Dept. of Health Services: Office of Free Market Health Care releases report on impacts of Patient Protection and Affordable Care Act (PPACA)

Contacts: Stephanie Smiley, DHS (608) 266-1683

Jim Guidry, OCI (608) 264-6239

MADISON—The Office of Free Market Health Care (OFMHC) today published a report on the impact of federal health care reform on Wisconsin residents, employers and private insurance markets.

Last year, the Department of Health Services (DHS) commissioned Gorman Actuarial, LLC and Dr. Jonathan Gruber, MIT economist, to analyze the actuarial and economic impacts of the Patient Protection and Affordable Care Act (PPACA) on the Wisconsin health insurance markets.

“Health care reform was supposed to provide affordable health care for Americans—but major concerns have been demonstrated by the results of this study,” said Health Services Secretary Dennis G. Smith. “We have one of the lowest uninsured rates and one of the most robust insurance marketplaces in the nation, all achieved without federal mandates. We need to protect the gains we have achieved.”

Key findings of the analysis include:

* Approximately 40% of consumers in the non-group market will be forced to purchase richer health insurance benefit packages than they need due to new requirements placed on health plans including rating and product limitations.

* The PPACA calls for a “hidden tax” on Wisconsin families. Beginning in 2014, working class families will subsidize the purchase of health insurance for families making as much as 400% of the federal poverty level or $89,400 per year for a family of four.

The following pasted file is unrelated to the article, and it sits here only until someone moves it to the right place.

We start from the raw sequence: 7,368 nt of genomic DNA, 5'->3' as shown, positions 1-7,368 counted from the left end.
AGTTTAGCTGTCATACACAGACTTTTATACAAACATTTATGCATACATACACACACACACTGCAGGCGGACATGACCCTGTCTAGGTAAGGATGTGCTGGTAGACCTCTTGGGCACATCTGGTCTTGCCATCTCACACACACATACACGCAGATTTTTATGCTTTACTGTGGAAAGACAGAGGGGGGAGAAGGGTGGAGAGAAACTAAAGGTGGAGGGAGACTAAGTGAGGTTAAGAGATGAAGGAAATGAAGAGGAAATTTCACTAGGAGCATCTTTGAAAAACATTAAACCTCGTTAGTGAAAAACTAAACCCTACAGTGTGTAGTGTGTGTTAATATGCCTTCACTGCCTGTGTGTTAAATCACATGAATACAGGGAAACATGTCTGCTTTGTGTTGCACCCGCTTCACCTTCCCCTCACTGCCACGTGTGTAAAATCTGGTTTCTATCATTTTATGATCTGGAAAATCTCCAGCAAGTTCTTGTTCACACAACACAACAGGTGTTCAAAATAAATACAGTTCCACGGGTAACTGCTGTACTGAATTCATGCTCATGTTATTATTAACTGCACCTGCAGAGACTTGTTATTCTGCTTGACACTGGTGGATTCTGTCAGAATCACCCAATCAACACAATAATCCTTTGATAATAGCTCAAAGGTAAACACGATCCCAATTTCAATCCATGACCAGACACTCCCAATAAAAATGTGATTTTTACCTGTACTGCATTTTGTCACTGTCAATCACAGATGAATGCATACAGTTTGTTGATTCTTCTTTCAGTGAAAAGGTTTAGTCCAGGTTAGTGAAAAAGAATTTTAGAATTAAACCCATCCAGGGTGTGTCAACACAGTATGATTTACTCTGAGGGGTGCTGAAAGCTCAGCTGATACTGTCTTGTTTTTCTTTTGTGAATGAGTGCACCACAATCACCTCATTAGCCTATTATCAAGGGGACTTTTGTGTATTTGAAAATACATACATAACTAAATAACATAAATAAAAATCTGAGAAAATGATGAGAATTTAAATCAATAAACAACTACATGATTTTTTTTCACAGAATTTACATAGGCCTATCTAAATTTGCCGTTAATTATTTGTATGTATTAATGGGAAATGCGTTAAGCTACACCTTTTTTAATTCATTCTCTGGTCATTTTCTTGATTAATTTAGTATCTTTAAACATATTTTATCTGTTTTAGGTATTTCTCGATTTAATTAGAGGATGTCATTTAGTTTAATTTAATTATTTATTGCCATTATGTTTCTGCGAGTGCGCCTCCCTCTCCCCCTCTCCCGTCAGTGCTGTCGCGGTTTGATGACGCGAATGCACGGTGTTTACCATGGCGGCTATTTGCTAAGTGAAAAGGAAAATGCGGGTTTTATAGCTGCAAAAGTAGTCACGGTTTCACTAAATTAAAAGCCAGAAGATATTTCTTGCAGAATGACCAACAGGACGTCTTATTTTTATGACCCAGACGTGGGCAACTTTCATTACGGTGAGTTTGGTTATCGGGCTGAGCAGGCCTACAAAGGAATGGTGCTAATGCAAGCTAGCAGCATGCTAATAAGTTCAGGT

* Wisconsin’s traditional non-group health insurance market outside of the exchange is expected to shrink from 180,000 individuals to 30,000 individuals because federal and state dollars will be used to cover individuals who are already covered by private health insurance today.

* Individuals will be dropped from their employer’s health plans. It is estimated that 100,000 individuals will be involuntarily dropped from employer sponsored health insurance.

The majority of individuals in the non-group (individual) and small group (employers up to 50 employees) markets will pay more in premiums for health insurance by 2016 than they pay today.

* Prior to the application of tax credits, 87% of individuals in the non-group market will receive an average premium increase of 41%. After the application of tax credits, 59% of the non-group market will receive an average premium increase of 31%.

* The analysis shows that 53% of small employer groups will experience premium increases averaging 15%.

“In working to mitigate the negative impacts of PPACA, the Office is developing state specific health care reform initiatives, including the development of a health insurance exchange that works for Wisconsin. The federal government attempts to create a one-size-fits-all approach that ignores Wisconsin’s current competitive health insurance market,” said Insurance Commissioner Ted Nickel.

Wisconsin currently has 33 health insurers actively participating in the individual market and 25 insurers in the small group market.

“The competitive nature of the Wisconsin health insurance market is a critical component for keeping health insurance costs manageable and ensuring sufficient choice for consumers. Our exchange model will protect competition, ensure a role for agents and provide consumers and small business with the tools they need to compare and choose health care coverage that best suits their needs,” said Commissioner Nickel.

For more information about the Office of Free Market Health Care or to get a copy of these reports, please visit